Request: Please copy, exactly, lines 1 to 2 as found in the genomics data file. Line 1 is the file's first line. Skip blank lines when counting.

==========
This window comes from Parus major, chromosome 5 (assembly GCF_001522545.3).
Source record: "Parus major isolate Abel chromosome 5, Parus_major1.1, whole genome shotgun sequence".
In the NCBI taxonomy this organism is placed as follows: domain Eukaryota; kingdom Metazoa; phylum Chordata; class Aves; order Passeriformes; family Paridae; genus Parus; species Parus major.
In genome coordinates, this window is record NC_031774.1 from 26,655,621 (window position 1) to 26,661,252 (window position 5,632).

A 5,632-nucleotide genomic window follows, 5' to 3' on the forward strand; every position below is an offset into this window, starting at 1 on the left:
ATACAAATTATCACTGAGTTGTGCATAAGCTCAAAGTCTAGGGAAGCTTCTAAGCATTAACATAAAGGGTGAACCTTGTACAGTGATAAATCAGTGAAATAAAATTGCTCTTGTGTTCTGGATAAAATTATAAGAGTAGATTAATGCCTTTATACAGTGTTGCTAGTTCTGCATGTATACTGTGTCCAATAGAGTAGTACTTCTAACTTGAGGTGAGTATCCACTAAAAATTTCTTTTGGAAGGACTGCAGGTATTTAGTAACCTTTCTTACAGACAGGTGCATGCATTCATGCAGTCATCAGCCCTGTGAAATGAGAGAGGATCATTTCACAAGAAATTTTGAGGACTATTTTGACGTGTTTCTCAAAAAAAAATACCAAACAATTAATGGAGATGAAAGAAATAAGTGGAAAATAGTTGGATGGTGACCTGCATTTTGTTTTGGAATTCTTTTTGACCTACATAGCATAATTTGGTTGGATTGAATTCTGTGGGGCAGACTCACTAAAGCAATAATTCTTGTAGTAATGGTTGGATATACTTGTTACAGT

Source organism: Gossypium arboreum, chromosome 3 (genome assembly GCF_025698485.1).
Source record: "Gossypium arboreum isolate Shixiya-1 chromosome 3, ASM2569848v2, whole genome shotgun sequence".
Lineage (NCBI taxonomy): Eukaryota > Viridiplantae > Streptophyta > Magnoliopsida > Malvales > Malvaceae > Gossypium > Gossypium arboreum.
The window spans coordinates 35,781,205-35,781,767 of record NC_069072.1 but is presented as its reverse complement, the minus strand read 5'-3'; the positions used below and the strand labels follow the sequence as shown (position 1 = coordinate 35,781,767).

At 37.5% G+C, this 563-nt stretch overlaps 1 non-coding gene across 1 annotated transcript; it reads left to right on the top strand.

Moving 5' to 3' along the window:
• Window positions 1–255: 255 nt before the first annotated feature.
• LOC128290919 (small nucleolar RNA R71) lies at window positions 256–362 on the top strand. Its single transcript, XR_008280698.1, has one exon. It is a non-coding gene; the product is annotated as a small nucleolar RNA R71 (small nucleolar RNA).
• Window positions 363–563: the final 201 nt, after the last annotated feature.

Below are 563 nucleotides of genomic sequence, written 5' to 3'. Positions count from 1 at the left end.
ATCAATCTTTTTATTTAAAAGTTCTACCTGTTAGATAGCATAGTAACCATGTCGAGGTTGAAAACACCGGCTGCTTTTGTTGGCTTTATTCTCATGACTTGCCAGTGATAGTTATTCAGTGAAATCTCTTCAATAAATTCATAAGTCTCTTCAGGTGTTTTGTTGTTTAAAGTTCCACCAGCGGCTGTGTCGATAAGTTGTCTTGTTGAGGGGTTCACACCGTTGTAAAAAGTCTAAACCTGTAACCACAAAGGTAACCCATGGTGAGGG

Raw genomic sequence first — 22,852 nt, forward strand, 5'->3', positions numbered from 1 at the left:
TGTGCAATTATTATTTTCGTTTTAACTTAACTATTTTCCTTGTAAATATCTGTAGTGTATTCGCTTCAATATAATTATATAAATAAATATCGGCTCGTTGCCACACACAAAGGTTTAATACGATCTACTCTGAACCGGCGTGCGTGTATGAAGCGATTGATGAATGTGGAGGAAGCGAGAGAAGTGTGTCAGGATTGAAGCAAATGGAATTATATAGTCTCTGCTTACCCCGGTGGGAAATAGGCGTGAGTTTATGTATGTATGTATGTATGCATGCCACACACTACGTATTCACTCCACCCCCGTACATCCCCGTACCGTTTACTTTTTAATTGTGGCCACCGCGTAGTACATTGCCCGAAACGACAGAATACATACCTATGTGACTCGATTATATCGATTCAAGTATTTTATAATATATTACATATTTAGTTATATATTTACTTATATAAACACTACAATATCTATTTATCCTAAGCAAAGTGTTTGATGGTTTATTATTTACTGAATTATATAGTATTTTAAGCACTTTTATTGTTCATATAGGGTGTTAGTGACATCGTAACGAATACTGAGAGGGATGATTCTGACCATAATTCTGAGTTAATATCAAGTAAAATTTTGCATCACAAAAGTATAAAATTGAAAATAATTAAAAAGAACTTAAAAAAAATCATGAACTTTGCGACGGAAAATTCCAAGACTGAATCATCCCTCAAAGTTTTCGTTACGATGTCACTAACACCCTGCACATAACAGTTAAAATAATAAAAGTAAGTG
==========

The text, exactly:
This window comes from Parus major, chromosome 5 (assembly GCF_001522545.3).
Source record: "Parus major isolate Abel chromosome 5, Parus_major1.1, whole genome shotgun sequence".